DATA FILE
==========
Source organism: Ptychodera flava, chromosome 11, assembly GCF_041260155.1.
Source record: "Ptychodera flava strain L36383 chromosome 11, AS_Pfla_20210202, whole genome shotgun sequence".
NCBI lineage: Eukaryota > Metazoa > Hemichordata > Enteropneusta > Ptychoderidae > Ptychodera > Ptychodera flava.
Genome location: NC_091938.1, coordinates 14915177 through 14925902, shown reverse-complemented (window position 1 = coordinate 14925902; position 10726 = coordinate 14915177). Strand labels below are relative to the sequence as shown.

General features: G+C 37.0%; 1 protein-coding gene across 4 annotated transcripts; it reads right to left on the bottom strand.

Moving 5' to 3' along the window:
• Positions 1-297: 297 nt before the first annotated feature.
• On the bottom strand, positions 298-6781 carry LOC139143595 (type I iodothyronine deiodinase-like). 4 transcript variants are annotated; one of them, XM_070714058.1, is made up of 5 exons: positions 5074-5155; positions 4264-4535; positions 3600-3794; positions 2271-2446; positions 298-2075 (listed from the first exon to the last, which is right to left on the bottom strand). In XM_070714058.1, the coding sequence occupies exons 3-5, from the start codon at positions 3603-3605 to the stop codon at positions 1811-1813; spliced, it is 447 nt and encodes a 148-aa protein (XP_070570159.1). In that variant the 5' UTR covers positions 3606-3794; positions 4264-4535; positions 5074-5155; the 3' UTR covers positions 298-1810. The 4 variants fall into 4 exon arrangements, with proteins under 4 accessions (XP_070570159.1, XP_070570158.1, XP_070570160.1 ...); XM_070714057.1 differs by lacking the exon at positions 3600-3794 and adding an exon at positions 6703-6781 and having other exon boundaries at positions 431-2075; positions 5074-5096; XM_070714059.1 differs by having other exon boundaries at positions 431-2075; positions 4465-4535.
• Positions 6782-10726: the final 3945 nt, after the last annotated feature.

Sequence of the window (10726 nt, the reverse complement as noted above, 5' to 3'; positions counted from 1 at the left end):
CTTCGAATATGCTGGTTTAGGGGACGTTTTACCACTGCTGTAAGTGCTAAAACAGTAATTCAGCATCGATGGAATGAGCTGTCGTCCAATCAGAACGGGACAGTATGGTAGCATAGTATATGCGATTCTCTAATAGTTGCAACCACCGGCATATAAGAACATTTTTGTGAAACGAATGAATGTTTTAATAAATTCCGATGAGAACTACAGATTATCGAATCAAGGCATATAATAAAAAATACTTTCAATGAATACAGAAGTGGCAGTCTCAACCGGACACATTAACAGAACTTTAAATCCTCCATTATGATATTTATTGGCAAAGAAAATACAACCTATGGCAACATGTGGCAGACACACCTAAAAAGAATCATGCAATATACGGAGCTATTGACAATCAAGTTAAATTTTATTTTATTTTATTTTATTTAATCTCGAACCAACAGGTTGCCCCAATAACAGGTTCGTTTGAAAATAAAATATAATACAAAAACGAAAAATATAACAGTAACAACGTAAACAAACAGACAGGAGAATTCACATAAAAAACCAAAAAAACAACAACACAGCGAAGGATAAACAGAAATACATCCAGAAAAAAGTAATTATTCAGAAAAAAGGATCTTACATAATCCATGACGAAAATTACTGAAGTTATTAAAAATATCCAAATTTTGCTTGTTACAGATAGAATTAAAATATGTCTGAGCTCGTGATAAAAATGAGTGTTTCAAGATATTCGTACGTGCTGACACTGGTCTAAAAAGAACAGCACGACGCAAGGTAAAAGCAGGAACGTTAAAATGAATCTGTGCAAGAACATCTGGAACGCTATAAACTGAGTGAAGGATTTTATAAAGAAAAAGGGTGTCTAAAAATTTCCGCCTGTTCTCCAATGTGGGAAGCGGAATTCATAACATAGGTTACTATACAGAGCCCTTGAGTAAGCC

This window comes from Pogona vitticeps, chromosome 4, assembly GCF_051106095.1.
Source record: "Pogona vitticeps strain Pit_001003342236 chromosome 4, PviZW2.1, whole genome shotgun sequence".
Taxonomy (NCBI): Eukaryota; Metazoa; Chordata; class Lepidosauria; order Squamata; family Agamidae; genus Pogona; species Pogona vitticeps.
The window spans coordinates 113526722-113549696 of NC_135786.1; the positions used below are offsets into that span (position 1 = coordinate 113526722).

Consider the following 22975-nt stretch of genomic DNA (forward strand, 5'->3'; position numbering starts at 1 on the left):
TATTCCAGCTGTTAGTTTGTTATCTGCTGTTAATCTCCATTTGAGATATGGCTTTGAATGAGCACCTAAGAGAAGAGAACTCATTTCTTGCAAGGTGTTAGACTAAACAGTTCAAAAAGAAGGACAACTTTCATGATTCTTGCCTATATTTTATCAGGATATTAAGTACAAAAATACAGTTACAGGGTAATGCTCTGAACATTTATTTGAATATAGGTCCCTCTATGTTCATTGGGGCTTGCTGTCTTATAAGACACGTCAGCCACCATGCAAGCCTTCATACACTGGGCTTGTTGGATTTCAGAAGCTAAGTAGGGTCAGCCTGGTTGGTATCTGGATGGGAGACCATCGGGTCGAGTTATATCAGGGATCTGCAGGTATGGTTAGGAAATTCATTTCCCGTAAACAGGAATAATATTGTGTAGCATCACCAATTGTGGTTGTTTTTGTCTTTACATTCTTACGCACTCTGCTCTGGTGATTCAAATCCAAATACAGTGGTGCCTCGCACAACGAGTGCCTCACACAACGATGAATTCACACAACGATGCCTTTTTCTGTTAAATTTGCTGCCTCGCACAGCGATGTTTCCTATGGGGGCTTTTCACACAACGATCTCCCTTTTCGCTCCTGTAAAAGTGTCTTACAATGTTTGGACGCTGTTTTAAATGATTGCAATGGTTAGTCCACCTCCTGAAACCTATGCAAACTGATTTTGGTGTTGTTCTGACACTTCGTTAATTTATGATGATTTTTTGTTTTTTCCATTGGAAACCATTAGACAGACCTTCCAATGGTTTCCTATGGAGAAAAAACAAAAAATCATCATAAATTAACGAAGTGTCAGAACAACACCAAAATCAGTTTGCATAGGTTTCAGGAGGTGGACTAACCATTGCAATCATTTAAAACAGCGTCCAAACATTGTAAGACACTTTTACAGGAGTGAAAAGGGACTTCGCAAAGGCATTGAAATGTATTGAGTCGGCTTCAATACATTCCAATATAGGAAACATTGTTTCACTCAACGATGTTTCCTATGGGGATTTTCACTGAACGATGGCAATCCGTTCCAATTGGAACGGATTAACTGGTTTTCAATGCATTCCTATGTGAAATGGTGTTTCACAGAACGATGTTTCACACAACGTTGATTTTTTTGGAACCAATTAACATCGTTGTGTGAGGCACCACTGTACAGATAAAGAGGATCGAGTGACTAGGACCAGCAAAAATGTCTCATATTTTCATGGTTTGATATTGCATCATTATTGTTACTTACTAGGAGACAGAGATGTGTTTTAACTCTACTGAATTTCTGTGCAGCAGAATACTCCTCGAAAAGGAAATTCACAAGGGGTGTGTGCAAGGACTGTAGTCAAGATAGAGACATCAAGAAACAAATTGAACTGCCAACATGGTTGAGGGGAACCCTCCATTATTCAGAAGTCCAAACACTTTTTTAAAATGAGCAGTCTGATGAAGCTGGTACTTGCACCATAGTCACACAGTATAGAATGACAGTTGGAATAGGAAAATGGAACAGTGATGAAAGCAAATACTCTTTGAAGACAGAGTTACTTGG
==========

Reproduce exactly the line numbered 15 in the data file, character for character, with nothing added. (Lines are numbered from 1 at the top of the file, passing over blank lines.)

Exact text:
The window spans coordinates 113526722-113549696 of NC_135786.1; the positions used below are offsets into that span (position 1 = coordinate 113526722).